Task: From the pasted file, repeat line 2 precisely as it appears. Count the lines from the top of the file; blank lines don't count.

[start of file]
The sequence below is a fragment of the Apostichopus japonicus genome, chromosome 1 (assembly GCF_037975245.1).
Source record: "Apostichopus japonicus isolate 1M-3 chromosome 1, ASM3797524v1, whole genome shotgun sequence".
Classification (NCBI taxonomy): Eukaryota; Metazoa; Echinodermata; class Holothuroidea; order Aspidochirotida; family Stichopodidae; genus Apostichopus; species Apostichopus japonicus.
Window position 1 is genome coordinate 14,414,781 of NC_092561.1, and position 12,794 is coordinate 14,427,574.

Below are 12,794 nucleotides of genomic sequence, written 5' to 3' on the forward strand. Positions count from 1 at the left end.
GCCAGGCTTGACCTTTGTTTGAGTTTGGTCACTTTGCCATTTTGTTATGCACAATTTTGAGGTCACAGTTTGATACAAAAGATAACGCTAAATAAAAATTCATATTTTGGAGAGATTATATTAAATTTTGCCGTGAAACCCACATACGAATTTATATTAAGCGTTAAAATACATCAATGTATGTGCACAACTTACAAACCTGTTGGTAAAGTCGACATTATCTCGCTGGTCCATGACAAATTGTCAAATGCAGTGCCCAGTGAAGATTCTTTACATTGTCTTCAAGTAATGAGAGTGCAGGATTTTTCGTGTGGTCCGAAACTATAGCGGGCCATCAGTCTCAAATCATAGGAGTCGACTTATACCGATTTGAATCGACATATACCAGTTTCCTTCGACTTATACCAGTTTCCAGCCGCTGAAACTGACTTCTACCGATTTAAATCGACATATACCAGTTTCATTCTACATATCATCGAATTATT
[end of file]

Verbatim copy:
Source record: "Apostichopus japonicus isolate 1M-3 chromosome 1, ASM3797524v1, whole genome shotgun sequence".